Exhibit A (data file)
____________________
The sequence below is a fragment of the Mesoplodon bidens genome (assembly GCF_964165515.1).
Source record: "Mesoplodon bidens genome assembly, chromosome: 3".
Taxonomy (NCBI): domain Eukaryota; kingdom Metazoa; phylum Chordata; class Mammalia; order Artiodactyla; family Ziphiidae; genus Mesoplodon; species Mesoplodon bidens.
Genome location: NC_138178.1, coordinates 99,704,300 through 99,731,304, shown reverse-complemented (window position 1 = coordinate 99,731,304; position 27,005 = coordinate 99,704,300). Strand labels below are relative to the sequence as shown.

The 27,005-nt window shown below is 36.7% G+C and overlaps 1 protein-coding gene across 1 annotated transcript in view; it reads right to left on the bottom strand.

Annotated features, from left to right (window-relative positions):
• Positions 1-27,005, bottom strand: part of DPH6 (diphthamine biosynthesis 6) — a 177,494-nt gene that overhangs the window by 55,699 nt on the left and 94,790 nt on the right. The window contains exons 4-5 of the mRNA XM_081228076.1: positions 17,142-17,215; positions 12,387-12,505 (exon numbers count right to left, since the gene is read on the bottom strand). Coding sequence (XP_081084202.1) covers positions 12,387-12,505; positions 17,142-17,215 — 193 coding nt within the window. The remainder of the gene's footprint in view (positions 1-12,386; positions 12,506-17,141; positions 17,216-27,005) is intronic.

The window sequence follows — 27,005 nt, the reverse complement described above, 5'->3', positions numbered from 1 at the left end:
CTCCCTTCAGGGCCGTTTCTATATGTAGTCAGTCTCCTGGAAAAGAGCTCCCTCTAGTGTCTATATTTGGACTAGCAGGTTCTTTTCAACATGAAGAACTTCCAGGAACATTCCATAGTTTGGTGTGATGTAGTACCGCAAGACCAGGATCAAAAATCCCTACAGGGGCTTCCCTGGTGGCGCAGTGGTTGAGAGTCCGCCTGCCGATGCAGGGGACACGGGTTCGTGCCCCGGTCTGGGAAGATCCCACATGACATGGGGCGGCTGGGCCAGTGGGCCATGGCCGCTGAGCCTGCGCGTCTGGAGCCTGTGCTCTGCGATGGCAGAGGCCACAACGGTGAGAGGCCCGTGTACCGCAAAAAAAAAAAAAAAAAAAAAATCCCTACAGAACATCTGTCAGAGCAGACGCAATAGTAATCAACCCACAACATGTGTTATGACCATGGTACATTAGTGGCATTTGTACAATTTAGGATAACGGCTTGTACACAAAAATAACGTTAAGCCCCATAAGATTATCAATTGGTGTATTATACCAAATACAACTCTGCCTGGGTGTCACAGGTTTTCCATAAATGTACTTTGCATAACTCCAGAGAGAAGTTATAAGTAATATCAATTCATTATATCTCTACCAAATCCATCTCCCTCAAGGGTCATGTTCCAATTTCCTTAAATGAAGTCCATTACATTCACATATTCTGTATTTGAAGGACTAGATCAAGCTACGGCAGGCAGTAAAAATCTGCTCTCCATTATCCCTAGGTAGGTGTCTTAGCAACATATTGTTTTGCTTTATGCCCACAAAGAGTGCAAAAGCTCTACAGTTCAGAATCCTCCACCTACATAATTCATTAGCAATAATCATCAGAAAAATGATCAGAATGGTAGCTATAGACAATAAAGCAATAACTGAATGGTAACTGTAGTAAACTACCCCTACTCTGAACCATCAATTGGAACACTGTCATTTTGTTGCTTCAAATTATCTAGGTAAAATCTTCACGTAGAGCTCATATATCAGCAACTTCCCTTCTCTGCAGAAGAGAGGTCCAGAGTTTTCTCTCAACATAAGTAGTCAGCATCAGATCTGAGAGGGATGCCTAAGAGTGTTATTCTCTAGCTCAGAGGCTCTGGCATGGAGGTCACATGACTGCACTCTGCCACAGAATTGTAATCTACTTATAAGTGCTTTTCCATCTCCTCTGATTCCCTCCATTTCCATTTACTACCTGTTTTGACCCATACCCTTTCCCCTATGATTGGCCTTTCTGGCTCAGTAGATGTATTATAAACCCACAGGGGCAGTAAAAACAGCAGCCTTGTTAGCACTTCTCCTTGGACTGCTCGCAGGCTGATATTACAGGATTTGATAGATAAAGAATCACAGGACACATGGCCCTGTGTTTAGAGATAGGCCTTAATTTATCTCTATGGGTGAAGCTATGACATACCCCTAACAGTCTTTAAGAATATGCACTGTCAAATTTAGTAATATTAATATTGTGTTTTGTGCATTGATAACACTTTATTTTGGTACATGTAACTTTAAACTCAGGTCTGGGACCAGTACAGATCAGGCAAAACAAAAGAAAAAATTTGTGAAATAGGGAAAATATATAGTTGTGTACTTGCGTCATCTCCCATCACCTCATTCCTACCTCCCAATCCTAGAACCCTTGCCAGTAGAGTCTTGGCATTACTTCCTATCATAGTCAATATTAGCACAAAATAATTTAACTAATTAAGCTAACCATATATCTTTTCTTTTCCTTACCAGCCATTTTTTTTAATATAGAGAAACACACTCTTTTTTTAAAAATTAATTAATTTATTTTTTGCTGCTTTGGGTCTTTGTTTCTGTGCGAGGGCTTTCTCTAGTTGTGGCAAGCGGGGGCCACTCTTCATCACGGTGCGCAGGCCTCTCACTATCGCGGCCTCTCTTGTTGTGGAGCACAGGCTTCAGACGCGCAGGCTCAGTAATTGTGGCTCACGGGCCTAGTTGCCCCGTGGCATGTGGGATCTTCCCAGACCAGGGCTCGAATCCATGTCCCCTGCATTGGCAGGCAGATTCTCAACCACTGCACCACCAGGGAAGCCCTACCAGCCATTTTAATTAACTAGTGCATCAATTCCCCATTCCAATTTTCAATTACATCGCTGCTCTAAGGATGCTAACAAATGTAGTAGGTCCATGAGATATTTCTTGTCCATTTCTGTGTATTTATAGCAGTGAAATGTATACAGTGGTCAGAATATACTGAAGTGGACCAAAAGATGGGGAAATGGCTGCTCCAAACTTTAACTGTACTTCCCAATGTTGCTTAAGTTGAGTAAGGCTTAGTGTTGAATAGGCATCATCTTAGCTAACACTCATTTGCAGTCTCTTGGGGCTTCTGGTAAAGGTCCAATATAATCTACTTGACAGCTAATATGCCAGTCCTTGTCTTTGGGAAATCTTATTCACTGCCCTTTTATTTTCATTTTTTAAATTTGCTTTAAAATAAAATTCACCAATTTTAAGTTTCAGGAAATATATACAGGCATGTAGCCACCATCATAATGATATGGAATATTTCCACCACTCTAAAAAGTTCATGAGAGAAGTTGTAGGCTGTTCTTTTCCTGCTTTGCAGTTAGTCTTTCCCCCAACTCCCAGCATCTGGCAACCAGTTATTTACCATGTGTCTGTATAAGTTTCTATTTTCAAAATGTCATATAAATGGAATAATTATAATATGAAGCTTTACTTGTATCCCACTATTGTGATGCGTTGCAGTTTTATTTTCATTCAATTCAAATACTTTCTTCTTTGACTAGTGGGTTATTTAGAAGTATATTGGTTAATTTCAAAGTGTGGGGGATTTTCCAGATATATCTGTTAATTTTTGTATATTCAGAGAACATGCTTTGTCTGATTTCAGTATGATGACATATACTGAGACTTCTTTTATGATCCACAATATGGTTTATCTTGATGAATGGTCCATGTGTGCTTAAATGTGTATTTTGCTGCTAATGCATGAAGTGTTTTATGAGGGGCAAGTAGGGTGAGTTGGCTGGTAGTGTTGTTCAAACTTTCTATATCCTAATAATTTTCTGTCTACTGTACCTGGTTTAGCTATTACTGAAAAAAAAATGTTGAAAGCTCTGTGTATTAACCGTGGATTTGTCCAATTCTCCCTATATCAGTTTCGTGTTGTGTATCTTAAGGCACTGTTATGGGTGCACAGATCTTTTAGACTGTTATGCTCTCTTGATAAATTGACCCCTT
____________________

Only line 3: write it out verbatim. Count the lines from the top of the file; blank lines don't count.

Taxonomy (NCBI): domain Eukaryota; kingdom Metazoa; phylum Chordata; class Mammalia; order Artiodactyla; family Ziphiidae; genus Mesoplodon; species Mesoplodon bidens.